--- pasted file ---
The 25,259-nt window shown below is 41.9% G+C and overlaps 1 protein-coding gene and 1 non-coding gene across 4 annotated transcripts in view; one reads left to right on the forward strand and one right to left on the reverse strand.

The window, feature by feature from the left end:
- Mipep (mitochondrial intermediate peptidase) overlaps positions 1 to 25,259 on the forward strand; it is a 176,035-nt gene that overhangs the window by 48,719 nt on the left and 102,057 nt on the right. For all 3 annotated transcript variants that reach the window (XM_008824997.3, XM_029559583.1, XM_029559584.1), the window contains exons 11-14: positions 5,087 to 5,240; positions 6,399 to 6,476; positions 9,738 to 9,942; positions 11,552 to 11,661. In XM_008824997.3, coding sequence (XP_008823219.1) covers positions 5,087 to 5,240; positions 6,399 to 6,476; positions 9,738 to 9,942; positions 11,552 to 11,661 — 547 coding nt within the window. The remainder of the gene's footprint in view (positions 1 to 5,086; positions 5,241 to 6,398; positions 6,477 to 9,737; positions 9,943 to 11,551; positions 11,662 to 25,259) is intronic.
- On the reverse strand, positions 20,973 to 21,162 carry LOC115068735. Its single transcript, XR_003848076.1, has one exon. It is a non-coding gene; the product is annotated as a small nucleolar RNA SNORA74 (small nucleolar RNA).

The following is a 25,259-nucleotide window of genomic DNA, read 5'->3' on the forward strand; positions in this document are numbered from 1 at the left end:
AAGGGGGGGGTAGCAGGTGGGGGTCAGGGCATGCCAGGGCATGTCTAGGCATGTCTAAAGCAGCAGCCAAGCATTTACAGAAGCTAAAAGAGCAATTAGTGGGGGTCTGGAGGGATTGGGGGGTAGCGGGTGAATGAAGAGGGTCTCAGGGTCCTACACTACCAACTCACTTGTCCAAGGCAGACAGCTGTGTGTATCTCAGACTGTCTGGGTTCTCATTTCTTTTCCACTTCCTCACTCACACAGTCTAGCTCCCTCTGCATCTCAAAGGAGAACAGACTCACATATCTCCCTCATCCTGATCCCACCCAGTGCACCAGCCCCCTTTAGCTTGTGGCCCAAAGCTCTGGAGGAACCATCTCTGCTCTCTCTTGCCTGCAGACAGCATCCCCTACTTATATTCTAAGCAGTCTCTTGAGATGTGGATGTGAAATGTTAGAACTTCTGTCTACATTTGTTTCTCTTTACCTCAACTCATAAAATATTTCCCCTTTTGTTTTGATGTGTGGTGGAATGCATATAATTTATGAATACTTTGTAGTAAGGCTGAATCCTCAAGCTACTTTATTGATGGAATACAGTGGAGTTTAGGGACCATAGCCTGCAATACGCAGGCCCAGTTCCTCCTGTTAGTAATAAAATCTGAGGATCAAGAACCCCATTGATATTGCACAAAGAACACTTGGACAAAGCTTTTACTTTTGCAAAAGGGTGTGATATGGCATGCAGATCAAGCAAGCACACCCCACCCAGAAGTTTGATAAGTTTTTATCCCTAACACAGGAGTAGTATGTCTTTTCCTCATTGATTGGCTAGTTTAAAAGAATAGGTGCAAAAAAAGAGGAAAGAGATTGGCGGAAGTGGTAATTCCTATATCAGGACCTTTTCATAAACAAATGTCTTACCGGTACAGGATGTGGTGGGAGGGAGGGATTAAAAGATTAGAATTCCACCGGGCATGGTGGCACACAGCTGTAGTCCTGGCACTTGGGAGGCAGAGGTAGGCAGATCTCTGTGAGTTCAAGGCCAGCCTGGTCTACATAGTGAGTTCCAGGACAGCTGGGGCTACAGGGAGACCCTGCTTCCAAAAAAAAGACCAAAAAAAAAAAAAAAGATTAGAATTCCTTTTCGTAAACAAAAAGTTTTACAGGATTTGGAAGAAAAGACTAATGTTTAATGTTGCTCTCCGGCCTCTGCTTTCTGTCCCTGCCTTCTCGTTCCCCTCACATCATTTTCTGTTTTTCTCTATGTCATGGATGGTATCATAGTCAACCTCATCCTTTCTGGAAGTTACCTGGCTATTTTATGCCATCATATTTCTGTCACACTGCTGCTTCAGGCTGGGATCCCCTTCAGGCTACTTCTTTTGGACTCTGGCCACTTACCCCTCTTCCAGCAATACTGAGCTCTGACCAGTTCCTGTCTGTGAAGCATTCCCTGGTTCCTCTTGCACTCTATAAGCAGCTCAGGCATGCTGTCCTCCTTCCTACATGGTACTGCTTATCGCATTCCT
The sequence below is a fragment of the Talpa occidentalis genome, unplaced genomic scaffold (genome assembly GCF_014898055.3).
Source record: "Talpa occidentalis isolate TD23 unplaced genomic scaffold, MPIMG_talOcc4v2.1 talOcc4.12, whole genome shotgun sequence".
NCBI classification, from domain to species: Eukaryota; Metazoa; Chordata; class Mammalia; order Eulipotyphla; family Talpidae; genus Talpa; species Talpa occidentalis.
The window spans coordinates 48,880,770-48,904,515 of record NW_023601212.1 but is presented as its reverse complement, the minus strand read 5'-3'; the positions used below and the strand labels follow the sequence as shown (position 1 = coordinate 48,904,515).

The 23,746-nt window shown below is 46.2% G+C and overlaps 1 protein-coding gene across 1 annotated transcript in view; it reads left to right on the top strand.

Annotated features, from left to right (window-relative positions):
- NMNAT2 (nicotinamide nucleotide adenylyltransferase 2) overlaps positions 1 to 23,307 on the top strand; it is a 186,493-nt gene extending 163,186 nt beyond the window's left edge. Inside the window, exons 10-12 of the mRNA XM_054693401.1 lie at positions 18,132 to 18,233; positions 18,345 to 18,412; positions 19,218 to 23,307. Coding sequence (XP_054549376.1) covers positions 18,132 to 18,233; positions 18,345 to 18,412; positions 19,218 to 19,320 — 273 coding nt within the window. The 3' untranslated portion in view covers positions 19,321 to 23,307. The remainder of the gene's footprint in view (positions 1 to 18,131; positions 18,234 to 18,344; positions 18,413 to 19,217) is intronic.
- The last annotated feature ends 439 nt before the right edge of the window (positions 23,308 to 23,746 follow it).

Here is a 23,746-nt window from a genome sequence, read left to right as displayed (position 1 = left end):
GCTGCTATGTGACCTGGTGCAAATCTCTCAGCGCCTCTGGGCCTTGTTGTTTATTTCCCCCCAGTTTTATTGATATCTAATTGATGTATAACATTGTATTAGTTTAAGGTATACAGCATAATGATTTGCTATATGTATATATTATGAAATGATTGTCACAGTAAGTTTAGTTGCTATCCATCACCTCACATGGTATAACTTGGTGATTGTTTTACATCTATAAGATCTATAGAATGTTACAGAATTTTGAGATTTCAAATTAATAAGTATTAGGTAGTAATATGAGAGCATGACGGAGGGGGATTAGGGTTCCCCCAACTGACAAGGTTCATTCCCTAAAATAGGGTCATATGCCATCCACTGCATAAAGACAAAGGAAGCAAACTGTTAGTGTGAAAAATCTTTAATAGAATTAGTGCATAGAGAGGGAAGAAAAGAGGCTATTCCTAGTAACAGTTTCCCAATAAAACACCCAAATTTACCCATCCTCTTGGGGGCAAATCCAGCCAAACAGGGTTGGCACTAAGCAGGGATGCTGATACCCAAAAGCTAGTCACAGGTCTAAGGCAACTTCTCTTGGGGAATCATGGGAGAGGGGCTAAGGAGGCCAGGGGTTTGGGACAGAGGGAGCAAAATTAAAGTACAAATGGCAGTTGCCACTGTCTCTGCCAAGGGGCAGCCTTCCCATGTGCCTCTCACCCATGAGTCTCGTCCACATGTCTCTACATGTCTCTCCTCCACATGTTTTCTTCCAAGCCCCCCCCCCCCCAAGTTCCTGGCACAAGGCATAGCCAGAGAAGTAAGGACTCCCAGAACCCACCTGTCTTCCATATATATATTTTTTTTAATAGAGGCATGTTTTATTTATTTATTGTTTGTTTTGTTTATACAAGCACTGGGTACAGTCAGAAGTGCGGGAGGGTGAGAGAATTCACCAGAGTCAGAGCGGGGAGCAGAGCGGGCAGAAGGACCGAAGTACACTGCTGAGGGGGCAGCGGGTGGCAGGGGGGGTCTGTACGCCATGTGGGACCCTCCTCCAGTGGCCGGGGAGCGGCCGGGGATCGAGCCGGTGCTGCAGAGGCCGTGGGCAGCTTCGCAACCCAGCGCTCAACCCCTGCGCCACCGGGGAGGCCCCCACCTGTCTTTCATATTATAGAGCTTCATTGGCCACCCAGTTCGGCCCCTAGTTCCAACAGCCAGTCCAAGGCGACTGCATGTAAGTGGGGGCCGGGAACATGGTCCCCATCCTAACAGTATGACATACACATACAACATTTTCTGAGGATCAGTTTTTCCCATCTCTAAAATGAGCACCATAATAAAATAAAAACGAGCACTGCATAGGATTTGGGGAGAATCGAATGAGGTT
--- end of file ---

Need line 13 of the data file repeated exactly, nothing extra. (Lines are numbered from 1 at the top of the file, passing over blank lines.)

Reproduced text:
- NMNAT2 (nicotinamide nucleotide adenylyltransferase 2) overlaps positions 1 to 23,307 on the top strand; it is a 186,493-nt gene extending 163,186 nt beyond the window's left edge. Inside the window, exons 10-12 of the mRNA XM_054693401.1 lie at positions 18,132 to 18,233; positions 18,345 to 18,412; positions 19,218 to 23,307. Coding sequence (XP_054549376.1) covers positions 18,132 to 18,233; positions 18,345 to 18,412; positions 19,218 to 19,320 — 273 coding nt within the window. The 3' untranslated portion in view covers positions 19,321 to 23,307. The remainder of the gene's footprint in view (positions 1 to 18,131; positions 18,234 to 18,344; positions 18,413 to 19,217) is intronic.